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  8. to be more precise, it appears that you view yourselves as enlightened and those who do not believe god to be "a fiction" (even if they are uncertain about the existence of the supernatural) are somehow deluded, and in need of your insight. I sure this is not how you mean to come across, who would, but I find it suprising how much the tone of these atheist blogs tends to resemble my much dreaded systematic theology classes.

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  9. I don't understand. In one paragraph you say that God is fiction and religion is a lie, and then in the next paragraph you say that you make no propositions. ?

    You know it is interesting to me (an ex bible school student myself) that you would ask the question "who are we to presume such authority?" and you would answer that with went to college and learned about this stuff. If a pastor told me that whilst arguing his view I would laugh in his face. He went to school so he now has a commanding grasp on all that is true and all that is not? Of course not. No education of any kind delivers the kind of authority it takes to decry with certainty that God is fiction and religion is a lie. Clearly this is not an epiphany delivered by the universe to your privileged minds, it is a belief which you are entitled to, but please, call it what it is.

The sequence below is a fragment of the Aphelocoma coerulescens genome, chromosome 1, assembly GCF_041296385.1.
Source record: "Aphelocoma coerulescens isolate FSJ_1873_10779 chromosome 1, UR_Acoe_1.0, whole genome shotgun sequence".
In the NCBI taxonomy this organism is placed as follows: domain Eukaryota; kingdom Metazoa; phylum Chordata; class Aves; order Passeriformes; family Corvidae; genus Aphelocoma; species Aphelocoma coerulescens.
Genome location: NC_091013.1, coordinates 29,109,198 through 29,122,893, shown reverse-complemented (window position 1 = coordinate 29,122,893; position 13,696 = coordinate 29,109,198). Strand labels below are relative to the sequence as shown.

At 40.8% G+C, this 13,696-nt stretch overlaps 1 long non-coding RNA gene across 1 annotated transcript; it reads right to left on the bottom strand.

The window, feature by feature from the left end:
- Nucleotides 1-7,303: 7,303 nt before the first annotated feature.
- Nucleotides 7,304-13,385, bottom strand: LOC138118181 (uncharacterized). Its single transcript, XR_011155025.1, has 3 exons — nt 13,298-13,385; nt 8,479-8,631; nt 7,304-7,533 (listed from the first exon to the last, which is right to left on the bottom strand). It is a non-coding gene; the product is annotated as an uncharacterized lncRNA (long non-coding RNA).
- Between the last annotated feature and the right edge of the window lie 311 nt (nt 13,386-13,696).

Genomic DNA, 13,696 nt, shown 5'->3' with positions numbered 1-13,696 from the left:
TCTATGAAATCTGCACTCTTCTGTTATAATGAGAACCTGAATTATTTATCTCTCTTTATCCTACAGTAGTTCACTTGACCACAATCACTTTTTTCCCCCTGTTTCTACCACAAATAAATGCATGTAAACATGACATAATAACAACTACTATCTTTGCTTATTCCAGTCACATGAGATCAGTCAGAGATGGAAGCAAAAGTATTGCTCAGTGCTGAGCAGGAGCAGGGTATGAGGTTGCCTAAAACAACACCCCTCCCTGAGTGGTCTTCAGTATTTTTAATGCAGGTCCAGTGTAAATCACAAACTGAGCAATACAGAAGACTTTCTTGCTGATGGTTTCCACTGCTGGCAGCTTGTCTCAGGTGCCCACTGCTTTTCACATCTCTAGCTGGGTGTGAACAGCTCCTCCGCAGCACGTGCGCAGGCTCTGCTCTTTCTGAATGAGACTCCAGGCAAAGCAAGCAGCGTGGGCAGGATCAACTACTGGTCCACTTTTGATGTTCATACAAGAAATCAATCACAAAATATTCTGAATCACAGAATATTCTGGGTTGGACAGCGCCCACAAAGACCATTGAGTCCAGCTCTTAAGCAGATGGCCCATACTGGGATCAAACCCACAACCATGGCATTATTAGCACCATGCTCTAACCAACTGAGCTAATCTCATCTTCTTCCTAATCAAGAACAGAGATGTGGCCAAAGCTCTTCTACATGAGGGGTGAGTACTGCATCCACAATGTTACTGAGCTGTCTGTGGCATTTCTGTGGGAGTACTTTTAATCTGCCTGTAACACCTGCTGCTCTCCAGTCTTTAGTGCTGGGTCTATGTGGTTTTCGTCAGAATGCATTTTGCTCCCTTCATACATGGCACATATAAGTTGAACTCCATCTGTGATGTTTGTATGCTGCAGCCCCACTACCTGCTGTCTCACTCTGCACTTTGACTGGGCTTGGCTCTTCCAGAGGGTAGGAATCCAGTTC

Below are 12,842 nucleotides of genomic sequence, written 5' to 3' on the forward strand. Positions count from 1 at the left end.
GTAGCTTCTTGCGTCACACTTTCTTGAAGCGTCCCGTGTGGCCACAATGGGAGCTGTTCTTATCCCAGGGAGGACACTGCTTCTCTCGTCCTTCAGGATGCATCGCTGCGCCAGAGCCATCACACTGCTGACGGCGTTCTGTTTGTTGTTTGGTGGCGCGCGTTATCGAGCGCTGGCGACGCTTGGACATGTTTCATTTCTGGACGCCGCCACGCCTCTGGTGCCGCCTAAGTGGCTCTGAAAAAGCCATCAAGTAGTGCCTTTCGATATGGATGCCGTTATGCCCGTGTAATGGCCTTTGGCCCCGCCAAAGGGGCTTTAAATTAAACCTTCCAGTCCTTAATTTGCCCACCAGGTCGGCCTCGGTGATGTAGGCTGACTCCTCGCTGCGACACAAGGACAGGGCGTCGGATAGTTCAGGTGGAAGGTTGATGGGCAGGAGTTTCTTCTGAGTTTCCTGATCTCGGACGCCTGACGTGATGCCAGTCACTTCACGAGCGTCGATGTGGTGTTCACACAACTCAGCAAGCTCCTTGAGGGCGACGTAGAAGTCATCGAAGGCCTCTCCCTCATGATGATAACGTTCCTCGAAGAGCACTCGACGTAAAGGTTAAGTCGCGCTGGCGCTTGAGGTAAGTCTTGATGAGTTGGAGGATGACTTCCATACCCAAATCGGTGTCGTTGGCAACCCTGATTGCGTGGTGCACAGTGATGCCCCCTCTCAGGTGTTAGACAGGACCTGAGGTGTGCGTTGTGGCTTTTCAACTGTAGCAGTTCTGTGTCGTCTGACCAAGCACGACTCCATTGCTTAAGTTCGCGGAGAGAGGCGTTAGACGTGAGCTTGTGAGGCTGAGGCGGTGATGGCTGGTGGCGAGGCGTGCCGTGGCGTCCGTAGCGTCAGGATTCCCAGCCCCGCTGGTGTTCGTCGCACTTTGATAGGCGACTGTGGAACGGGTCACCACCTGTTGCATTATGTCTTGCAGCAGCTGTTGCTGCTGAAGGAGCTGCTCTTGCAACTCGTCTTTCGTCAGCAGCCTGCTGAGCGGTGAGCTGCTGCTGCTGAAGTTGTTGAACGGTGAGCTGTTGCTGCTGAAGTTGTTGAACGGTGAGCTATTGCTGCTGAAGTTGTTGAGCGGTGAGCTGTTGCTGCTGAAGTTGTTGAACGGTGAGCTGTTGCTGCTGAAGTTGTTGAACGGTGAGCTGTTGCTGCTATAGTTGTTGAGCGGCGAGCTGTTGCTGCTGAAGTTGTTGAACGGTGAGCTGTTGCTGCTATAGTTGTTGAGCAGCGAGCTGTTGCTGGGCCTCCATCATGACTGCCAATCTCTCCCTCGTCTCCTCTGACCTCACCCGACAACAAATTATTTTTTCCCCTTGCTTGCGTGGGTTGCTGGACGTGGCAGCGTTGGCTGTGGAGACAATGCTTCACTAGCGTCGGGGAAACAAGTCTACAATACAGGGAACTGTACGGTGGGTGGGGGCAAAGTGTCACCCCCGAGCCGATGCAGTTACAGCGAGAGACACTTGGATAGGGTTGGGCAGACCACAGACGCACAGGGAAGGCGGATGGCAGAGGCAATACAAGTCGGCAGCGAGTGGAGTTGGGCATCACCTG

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  10. "we do not preach atheism, we decry faith"

    This statement can be taken two very different ways. One way to take "decry faith" would be the act of openly condeming the faith of others. The other way to take "decry faith" would be explaining why one views faith as worthless in their own personal life.

    I am not an atheist yet I have read nothing in the blogs that I feel is an attack on me in any means. I do feel there is content that challenges me to think about what I believe and why I believe it but I think that is a good thing.

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  11. Hello Sam Hodges and fools and coffee:

    Thank you for your respective comments.

    Instead of "god is a fiction", perhaps it would have been wiser on our part to adopt the more qualified phraseology of the so-called atheist bus: "There probably is no god".

    Either way, we still claim an absence of belief, as opposed to a belief in something-other-than. By way of analogy, consider how "cold" is nothing more than a lack of "heat", or "darkness" a lack of "light". If we were to stand outside on frigid winter's day in Chicago, I should hope I wouldn't have to prove to you that the weather's not hot.

    As to our alleged snobbery, I'm sorry if you feel that way. We certainly didn't intend to flaunt our (meager) credentials in people's faces. We simply wanted to say that a lack of faith is not necessarily the result of a lack of exposure.

    I hope this clarifies things a little. I would invite the two of you to engage us in reasoned debate on future posts.